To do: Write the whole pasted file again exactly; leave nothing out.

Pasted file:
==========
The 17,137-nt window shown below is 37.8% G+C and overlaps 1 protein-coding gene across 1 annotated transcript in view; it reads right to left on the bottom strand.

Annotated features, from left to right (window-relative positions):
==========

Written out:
The 17,137-nt window shown below is 37.8% G+C and overlaps 1 protein-coding gene across 1 annotated transcript in view; it reads right to left on the bottom strand.

Annotated features, from left to right (window-relative positions):